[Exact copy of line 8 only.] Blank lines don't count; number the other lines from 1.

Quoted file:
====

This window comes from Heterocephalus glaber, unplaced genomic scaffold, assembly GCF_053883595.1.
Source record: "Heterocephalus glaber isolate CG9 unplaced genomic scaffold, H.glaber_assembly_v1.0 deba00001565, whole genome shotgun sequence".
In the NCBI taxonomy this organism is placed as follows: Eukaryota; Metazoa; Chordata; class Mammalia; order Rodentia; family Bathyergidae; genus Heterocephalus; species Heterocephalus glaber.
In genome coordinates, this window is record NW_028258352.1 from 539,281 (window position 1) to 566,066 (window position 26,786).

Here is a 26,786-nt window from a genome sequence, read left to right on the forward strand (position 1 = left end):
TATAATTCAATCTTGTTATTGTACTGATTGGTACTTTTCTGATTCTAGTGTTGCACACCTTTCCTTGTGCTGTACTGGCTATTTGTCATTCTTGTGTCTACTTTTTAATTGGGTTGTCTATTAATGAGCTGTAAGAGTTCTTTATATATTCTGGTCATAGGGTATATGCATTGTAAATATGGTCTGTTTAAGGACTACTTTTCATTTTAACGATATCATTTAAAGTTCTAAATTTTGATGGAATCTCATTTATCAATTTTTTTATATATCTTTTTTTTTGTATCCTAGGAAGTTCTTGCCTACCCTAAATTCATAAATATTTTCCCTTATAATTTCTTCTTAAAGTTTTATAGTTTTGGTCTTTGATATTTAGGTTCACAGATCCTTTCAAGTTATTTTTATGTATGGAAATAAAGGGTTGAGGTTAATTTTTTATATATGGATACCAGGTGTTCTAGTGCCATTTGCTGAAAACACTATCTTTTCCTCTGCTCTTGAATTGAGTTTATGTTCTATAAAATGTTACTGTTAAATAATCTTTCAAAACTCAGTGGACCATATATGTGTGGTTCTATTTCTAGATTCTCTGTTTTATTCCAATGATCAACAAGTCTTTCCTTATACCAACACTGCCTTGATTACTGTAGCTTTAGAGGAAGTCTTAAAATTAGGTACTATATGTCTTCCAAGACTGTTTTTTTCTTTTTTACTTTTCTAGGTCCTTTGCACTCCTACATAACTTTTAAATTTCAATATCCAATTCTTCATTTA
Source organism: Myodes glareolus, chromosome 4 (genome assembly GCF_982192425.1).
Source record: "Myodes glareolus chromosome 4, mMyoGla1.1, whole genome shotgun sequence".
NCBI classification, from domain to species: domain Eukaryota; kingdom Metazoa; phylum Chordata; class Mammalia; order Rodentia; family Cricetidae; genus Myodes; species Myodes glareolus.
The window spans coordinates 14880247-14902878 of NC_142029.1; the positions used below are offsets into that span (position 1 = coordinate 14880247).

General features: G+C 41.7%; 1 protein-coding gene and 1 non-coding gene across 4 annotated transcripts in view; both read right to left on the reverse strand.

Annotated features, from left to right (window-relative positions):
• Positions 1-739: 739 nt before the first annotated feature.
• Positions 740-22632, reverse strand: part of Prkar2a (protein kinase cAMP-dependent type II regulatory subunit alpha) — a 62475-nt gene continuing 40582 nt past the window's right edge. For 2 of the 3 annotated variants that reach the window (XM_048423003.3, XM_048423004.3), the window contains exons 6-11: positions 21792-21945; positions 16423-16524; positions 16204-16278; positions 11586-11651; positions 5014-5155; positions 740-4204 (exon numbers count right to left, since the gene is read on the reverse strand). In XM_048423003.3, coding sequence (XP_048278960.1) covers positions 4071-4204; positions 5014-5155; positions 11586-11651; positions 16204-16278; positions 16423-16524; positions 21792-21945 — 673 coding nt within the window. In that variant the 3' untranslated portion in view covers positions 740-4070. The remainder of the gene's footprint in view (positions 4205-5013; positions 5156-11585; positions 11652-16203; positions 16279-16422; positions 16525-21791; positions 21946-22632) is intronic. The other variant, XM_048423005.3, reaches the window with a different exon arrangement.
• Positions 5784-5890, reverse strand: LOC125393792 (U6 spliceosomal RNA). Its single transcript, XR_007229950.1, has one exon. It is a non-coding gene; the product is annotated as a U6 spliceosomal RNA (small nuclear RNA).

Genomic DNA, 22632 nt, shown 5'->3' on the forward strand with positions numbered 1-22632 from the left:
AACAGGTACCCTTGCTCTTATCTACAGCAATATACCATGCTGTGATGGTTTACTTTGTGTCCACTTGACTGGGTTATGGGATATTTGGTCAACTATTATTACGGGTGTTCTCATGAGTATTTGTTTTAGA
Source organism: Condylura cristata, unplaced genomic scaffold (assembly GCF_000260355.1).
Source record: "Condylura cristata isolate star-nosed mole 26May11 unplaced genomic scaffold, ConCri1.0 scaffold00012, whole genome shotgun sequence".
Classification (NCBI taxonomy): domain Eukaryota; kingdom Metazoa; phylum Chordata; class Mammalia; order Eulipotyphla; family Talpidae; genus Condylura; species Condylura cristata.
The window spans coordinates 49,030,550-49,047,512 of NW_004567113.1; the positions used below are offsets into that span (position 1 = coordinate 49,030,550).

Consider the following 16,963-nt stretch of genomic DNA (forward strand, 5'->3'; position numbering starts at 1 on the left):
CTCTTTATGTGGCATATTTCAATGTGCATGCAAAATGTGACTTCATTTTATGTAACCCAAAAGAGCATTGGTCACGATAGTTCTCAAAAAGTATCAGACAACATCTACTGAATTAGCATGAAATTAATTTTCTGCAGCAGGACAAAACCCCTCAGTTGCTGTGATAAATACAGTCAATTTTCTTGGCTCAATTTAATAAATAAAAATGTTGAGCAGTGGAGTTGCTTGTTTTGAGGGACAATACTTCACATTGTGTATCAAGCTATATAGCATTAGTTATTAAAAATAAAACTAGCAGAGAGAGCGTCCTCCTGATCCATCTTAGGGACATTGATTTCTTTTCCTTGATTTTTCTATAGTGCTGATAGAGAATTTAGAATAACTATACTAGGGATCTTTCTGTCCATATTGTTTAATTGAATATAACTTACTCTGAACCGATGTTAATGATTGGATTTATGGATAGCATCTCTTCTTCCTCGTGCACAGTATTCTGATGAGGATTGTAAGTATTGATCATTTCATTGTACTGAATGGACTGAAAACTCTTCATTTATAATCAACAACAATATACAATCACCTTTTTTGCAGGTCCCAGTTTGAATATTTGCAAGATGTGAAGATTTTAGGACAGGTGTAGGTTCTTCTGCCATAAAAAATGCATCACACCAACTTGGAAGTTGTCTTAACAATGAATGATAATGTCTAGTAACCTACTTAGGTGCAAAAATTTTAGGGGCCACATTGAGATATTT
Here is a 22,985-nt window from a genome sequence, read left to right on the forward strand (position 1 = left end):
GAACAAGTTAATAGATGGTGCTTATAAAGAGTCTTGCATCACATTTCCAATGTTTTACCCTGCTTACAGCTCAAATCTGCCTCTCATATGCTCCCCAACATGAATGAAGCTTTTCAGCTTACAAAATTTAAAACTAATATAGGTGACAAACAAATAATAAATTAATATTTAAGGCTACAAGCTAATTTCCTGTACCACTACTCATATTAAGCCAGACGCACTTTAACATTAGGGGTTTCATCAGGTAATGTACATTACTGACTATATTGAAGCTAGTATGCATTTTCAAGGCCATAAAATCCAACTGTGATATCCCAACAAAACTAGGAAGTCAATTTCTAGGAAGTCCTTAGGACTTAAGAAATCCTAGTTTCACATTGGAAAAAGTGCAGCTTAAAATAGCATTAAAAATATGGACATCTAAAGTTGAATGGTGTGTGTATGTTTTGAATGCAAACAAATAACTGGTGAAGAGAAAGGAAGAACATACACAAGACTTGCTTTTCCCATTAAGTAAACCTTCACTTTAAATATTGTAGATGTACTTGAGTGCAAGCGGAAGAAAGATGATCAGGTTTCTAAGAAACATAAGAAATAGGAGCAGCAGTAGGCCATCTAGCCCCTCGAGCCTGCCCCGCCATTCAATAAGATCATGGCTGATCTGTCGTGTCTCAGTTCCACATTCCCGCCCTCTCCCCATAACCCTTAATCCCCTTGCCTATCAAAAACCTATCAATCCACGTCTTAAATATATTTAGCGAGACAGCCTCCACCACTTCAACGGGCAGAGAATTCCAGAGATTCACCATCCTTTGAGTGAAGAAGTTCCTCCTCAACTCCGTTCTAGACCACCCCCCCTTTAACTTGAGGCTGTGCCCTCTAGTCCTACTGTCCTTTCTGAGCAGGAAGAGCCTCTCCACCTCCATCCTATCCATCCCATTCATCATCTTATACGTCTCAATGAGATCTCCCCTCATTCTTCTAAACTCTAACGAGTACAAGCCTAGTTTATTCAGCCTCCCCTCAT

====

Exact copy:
Source record: "Myodes glareolus chromosome 4, mMyoGla1.1, whole genome shotgun sequence".